Desert Isle Keeper
The Magnolia Sword: A Ballad of Mulan
During the unstable Period of the Northern and Southern Dynasties in China (484 AD by the Western calendar), Hua Mulan’s much-awaited duel with her family’s rival is called off because both Mulan and her opponent, Yuan Kai, have been called up to a different fight. The emperor anticipates an invasion by the nomadic steppe people the Rouran, and drafts a male from every household that has one – which Mulan’s family officially does, since when her twin Muyang died, her name was removed from the registry instead of his. Mulan ends up serving with none other than Yuan Kai. And the cushy garrison post he promises her turns out to be right in the center of a conspiracy that could bring down the empire.
AAR reviewers Alexandra Anderson and Caroline Russomanno read Sherry Thomas’ The Magnolia Sword: A Ballad of Mulan, and are here to share their thoughts on the novel.
Caroline: This book got off to a slow start for me, I think because the story is so familiar that I was mostly marking time until the army adventure started. However, once Mulan headed out, I was sucked in.
Alexandra: I actually felt differently. The first chapter sees Mulan facing Yuan Kai in preparation for their duel, which wasn’t something I expected in the plot based on my knowledge of the Mulan legend. That really hooked my interest as I tried to figure out how the duel would fit with my expectations of the storyline.
Caroline: Fair enough! Speaking of knowledge of the legend – this book deviates from the legend and the Disney version in two significant ways. First, Thomas’s Mulan has lived as a boy most of her life. Second, Mulan is already acquainted with, and rivals with, her superior officer, with whom she falls in love. Did those changes work for you?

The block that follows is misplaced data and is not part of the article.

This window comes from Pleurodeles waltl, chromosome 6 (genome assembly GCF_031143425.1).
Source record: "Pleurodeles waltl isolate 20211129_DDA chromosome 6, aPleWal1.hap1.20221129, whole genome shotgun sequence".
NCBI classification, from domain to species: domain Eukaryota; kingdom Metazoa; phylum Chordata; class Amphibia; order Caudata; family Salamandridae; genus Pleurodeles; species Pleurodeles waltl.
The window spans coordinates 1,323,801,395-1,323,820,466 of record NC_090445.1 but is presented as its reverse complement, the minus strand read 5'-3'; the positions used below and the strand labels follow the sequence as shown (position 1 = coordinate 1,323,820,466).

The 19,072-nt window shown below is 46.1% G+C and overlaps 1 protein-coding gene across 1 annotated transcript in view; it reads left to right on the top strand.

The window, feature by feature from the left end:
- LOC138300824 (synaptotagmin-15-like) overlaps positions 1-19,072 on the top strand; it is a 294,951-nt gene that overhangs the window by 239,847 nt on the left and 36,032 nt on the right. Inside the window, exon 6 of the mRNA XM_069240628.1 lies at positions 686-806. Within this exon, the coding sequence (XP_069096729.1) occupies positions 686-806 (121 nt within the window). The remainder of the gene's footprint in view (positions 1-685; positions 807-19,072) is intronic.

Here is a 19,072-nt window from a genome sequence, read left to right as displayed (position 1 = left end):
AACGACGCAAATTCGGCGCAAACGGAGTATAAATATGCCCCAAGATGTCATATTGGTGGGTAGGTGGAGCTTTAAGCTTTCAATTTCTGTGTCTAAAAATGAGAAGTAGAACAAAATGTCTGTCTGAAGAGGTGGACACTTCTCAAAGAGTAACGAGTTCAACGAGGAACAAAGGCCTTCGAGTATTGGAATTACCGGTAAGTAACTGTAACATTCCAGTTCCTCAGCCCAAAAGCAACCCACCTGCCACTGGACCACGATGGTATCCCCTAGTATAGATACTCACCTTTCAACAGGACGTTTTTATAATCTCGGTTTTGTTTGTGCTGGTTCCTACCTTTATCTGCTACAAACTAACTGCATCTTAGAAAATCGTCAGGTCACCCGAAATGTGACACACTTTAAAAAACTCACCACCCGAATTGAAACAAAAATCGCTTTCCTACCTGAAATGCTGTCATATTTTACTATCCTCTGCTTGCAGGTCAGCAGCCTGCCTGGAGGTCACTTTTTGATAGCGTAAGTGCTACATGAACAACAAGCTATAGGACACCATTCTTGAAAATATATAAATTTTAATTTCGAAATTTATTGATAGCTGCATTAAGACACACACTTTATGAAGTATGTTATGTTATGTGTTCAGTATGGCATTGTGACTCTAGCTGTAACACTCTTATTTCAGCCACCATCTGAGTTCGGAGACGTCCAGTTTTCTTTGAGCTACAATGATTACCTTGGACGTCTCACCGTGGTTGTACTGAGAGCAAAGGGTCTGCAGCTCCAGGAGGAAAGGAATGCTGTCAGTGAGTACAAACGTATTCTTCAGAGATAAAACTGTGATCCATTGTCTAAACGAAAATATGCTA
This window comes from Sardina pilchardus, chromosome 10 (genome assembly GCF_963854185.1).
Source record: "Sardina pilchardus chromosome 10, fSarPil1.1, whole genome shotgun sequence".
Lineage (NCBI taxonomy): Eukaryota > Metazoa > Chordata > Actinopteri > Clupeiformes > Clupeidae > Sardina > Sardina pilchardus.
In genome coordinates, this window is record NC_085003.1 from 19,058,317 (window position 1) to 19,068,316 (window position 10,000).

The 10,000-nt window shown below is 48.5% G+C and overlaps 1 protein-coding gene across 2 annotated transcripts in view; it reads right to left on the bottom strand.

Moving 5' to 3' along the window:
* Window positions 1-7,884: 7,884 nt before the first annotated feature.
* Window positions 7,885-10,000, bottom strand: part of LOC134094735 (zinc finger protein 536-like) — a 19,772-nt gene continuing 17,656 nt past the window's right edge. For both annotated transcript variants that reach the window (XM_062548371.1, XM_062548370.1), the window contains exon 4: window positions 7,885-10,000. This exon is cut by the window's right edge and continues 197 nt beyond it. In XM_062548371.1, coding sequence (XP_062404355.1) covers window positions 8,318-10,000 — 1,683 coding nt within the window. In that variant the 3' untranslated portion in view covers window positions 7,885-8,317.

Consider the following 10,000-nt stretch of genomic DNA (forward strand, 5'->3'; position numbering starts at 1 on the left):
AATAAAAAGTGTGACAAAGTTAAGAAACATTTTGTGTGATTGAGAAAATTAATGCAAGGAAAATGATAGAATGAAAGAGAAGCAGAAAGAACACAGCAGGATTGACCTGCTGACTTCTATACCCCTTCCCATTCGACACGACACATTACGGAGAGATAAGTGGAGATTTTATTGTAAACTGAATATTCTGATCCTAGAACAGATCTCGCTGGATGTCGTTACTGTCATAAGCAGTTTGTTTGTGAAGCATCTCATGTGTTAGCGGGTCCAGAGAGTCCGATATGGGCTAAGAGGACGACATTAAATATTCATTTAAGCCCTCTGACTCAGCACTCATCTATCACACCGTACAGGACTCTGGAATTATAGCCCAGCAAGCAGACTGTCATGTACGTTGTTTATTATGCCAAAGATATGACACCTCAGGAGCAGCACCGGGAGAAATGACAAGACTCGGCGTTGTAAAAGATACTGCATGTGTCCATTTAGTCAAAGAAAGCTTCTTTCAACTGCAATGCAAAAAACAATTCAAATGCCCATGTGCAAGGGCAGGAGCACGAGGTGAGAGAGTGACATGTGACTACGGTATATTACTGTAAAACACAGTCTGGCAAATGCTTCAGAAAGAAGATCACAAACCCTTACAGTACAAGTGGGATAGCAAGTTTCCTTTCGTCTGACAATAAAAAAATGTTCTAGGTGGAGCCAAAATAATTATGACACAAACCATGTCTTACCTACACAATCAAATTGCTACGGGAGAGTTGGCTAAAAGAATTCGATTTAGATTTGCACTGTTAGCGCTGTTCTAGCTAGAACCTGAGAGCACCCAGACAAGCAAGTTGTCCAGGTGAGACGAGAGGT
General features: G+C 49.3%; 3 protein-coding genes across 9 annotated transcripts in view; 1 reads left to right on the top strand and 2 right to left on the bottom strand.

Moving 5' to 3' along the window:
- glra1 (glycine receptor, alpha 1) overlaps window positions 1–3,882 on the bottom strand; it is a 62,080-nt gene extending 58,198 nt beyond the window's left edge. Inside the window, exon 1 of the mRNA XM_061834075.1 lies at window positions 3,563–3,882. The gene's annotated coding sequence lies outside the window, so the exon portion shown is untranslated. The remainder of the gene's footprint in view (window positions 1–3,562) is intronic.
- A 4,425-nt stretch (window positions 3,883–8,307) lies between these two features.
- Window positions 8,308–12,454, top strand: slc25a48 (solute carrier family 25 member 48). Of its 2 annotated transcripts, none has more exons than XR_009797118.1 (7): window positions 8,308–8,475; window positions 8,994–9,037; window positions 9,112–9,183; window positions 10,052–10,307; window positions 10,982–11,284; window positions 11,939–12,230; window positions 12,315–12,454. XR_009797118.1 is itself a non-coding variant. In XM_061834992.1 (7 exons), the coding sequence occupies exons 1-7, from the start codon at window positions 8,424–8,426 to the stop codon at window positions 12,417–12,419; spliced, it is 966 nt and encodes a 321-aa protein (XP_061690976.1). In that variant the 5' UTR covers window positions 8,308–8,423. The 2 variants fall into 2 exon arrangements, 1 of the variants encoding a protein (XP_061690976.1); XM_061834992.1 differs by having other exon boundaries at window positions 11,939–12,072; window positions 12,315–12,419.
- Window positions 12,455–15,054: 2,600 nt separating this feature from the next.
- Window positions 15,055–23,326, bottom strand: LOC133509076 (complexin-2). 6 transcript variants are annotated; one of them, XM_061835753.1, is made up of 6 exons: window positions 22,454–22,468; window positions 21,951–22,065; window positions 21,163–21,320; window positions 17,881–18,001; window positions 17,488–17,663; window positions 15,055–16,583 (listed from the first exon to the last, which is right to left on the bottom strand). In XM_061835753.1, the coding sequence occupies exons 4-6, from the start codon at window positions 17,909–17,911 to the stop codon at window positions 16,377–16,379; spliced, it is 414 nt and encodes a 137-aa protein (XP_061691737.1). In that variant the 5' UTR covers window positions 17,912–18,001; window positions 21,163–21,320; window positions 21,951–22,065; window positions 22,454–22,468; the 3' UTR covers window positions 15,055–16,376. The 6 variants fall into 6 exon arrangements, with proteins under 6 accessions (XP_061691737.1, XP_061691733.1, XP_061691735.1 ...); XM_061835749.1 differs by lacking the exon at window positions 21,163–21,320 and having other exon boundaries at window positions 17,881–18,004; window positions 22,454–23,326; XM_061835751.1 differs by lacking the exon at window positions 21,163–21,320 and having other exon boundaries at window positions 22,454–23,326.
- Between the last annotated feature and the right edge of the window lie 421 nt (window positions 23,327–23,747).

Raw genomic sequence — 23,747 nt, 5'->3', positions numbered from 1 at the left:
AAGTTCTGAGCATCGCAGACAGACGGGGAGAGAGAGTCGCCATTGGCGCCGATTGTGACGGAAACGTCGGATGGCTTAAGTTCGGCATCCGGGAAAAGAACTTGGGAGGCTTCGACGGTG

Alexandra: I thought both of those changes worked extremely well. Unlike in the Disney version, Mulan is confident in her fighting abilities here. It felt less crazy for Mulan to join the army given that she’s already lived and trained as a boy. Similarly, I think the fact that Mulan has previous experience with Yuan Kai gives their relationship a leg up. There’s a lot going on as they prepare for an invading force and suss out traitors. To build a romance from scratch in that scenario would be difficult, whereas it’s natural for an existing bond to grow.
Caroline: I definitely agree. It also made the story more interesting, since ‘When will the Big Mis be exposed’ is one of the most played-out sources of story tension. I much prefer a story that bypasses the Big Mis and unfolds in unexpected ways – especially since you’d have to be an expert on late classical China to expect most of it.
Alexandra: Yes, there was much more detail surrounding Chinese history and culture here than in other versions of the legend I’m accustomed to. What did you think of that?
Caroline: Settings are huge for me as a reader, so I was thrilled! I especially enjoyed the author’s exploration of Chinese diversity. The Northern and Southern regions are different. The Han, Xiongnu, and Xianbei peoples are different. All of these ways of being Chinese are intersecting and blending (or colliding) in interesting ways.